How to protect your PIN and password
Why protect your cards, PINs and passwords?
Cards that are lost or stolen either with their PINs or passwords or where the PINs or passwords are easily guessed may be used to access your accounts. This could result in the loss of funds from your account. You are responsible for taking reasonable steps to safeguard your card, PIN and/or password. If you don’t you may be liable for some or all transactions that you did not authorise.
Tips for protecting your cards, PINS and passwords
To help safeguard your card, PIN and/or password you should always follow these simple rules:
- Choose a suitable PIN and/or password. Unsuitable PINs or passwords are likely to include:
sequential numbers (e.g. 3456);
number combinations that may be easily guessed (e.g. 1111);
parts of your telephone number;
parts of numbers in the order in which they are printed on any of your cards;
other easily accessible personal data (e.g. birth dates, months or years, drivers licence, or other numbers easily connected with you) as these may be stolen together with your card; or
family, pet or street names.If you are unsure what is a suitable PIN or password, please check with your bank.
- Memorise your PIN or password. Do not write it down on cards or anywhere else.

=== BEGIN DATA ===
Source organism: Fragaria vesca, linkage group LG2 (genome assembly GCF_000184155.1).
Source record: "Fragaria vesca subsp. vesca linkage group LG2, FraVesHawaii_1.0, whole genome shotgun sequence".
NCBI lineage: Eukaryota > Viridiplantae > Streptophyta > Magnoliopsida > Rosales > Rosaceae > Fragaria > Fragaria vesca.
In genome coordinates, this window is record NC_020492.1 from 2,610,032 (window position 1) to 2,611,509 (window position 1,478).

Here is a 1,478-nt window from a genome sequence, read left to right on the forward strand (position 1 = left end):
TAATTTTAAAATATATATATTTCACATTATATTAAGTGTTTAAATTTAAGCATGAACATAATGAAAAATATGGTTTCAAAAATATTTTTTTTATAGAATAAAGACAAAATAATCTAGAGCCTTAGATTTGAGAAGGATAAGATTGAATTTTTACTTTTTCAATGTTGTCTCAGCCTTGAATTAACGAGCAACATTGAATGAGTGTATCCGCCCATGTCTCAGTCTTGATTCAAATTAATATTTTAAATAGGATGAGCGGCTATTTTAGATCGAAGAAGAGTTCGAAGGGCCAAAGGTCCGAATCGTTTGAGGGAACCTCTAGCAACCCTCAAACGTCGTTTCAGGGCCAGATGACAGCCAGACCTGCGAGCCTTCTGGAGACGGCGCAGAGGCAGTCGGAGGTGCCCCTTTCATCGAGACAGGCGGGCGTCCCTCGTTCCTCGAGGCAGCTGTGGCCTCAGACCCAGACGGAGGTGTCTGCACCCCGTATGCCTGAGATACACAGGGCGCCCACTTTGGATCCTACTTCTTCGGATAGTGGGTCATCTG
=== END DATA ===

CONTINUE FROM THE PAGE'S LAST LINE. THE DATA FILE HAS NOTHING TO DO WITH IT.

- Take care of your cards. Either lock them away safely or keep them on you at all times. Take particular care in crowded places like nightclubs, hotels or restaurants where pickpockets could be active. When you are using your card, never let it out of your sight.
- Always sign new cards as soon as you receive them.
- Do not tell anyone else your PIN or password or let them have access to your card (not even the Police, bank staff or your friends and family). There is no legitimate reason why anyone would require your PIN. Even during an investigation by bank staff or Police your PIN is not required.
- Make sure no-one can see you enter your PIN at ATMs or when using EFTPOS.
- You should consider using a different PIN or password for different cards or equipment. For example, don’t use your card PIN or password for your locker or burglar alarm.
- Always remember to get your card back after using it.
- Tell your bank if you change your address, so replacement cards are sent to the correct place.
There are risks involved if you give your card details and authorise transactions before you receive goods or services.
You are responsible for promptly advising your bank of the loss, theft or unauthorised use of cards or disclosure of your PIN or password as soon as you are aware that this has happened. If you don’t, you may be liable for some or all transactions that you did not authorise.
For more information on protecting your cards, PINs and passwords, see your bank’s current terms and conditions.